Canada is a great country with good people, and one needn’t look very far before it becomes readily apparent that Canada has greatly contributed to the world. In addition to this list of well known Canadians, I’d also like to add April Vokey.
I like Canada. I like Canadians. And I’d like to go fishing with April Vokey.
But for the record I do not like the Pebble Mine.
If you’ve been following this blog for any length of time you know that the Unaccomplished Angler doesn’t very often (if ever) take things too seriously. Whether that’s a shortcoming or not, serious just ain’t my style; not what the Unaccomplished Angler is about. But this is some serious business that deserves some serious attention.
This entry was spawned by a writing prompt at the Outdoor Blogger Network. Trout Unlimited and the Bristol Bay Road Show, are encouraging bloggers to address the following questions: How do you feel about a foreign company potentially threatening one of our country’s greatest natural resources? Although you may never visit Bristol Bay, do you believe getting involved can make a positive impact? Other thoughts?
When a country is invaded by an enemy, that country must be able to defend itself against the marauding forces. If it cannot adequately repel the enemy, the consequences will be devastating. No war in history ever resulted favorably for those on the receiving end of the assault (just ask most of Europe after WWII). Even though the enemy was ultimately defeated, collateral damage and casualties were severe. Much was lost that could never be replaced.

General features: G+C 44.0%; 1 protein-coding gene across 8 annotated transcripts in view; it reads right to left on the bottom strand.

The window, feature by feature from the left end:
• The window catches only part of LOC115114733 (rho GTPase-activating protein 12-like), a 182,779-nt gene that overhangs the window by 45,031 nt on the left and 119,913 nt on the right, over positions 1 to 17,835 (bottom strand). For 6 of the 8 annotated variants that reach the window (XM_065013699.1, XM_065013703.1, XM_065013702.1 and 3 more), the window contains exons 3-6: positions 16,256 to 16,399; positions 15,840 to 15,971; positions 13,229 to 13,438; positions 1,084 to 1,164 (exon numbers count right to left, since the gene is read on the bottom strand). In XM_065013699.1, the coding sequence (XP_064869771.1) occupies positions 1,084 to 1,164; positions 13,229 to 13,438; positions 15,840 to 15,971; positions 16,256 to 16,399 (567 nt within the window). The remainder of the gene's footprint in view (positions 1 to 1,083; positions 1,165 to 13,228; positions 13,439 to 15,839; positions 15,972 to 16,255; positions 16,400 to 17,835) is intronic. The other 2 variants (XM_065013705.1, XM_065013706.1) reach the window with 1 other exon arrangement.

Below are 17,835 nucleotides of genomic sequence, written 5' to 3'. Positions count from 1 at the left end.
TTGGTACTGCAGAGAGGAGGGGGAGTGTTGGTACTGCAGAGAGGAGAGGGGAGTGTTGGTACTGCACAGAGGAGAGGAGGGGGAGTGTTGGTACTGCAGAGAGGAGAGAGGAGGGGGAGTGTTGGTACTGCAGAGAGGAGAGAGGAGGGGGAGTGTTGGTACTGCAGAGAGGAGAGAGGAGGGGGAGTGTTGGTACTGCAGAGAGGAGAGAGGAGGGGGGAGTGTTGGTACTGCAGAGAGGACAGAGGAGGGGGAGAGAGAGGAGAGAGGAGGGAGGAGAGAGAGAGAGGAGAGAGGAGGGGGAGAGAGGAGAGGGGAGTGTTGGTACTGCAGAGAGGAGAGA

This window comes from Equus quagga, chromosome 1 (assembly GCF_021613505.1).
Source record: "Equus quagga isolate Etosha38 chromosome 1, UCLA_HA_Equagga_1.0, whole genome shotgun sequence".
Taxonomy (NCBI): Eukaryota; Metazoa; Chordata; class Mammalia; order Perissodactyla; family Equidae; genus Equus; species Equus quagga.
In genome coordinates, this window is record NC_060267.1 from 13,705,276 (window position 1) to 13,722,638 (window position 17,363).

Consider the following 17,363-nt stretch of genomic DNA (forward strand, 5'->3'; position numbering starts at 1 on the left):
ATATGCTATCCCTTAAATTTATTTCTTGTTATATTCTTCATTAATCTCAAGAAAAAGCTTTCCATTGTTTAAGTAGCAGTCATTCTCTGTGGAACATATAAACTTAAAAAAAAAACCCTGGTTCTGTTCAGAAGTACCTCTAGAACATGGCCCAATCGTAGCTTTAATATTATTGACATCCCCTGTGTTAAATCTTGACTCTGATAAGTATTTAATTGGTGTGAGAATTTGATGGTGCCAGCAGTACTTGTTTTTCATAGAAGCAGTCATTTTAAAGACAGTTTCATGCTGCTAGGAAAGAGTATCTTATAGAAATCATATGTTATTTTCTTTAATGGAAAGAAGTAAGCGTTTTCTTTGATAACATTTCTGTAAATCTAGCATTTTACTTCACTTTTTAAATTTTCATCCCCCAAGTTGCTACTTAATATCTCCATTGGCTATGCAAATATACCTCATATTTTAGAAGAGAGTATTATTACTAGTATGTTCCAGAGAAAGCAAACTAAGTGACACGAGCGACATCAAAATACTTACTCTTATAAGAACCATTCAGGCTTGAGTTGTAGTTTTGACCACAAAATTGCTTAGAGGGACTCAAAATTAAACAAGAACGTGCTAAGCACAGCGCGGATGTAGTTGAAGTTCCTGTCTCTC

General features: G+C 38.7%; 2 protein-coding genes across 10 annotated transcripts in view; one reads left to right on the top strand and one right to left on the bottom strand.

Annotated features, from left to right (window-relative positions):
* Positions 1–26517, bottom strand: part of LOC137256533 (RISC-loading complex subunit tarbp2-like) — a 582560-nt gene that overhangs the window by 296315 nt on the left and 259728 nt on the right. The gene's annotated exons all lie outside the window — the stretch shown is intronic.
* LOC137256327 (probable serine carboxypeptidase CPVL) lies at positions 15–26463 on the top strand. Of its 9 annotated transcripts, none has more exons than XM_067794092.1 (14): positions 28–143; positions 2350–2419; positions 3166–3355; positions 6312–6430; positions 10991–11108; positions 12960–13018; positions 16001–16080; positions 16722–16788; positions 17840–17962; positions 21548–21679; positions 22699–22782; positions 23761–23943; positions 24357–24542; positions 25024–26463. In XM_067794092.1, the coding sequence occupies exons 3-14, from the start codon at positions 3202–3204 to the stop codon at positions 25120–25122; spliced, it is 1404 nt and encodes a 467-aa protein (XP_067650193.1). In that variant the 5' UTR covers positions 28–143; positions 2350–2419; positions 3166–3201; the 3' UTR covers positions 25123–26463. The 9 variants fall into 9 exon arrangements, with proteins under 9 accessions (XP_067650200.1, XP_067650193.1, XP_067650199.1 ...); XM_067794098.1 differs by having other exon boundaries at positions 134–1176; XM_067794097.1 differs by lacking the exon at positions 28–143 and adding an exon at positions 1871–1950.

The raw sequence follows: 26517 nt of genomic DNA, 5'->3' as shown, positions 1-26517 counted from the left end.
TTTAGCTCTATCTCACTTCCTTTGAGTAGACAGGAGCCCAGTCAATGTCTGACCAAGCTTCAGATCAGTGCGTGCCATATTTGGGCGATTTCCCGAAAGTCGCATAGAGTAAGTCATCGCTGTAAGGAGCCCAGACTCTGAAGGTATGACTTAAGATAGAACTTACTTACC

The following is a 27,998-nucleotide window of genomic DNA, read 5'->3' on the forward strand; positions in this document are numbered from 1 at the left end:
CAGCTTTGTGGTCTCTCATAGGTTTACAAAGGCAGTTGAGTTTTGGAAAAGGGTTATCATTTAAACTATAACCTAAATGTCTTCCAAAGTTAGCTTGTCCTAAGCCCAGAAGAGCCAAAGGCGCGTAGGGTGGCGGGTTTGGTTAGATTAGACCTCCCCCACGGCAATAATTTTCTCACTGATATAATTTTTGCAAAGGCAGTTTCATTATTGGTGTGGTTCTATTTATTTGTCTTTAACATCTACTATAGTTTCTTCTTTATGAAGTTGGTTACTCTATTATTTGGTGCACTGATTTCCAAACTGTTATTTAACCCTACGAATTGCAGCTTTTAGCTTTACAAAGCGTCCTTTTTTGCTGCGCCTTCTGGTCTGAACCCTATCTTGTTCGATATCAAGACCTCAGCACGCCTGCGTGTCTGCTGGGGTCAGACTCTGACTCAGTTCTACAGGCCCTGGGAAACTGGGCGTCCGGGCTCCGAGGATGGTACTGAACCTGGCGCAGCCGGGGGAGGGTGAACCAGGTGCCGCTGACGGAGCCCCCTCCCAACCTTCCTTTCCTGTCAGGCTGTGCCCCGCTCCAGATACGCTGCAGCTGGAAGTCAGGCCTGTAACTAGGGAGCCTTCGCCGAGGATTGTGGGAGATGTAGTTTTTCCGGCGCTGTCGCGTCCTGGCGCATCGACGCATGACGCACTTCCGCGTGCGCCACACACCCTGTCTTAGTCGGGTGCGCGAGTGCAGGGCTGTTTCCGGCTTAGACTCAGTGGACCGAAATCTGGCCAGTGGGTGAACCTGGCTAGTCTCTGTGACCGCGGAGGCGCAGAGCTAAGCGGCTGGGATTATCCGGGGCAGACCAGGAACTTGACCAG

Bristol Bay is under similar attack from foreign invaders. A Canadian oil mining company, if it gets its way, will create what would be the largest open pit gold mine in North America: smack dab in the headwaters of Bristol Bay. If built, the mine would produce up to 10 billion tons of toxic mine waste that would have to be treated for hundreds of years.
If you’re like me, you’ve never been to Bristol Bay, or even Alaska. Tucked away in a remote part of the Last Frontier, Bristol Bay is out of sight, out of mind, right? One has to assume that’s exactly how the enemy wants/expects us to feel. Look at the map – Bristol Bay is a long way from anywhere. How can environmental destruction and devastation to the last great salmon runs in North America possibly affect us? And what about the loss of 12,000 jobs and $500 million in economic benefits that are under threat from the proposed Pebble Mine? That can’t possibly effect my quality of life, right? Out of sight, out of mind. That’s what they want.
Although armed with impressive spawning canines, the salmon of Bristol Bay cannot defend themselves against this threat. Nor can the voters of Alaska – the people whose cultures and livelihoods depend on the salmon. We must come to their collective aid, as a band of brothers, and take a stand.
Salmon – Bristol Bay – Alaska – the United States of America – is under attack. We are at war. How we respond will determine our future for generations to come. I’d like visit the region one day. I’d like my descendents to be able to do the same. Will we sit idly and allow the enemy to run roughshod over what is ours, or will we resist? It’s in our nature as Americans to oppose tyranny.
Please join Trout Unlimited and Save Bristol Bay in this battle against an enemy that would invade our soil. Let us bring the fight to our enemy. Visit www.savebristolbay.org and see how you can help.
Disclaimer: Neither the UA, the USA, AK, or Bristol Bay are at war with Canada. Please be sure to read the comments from our Canadian brothers in the comments section of this blog entry. Some valid points are raised.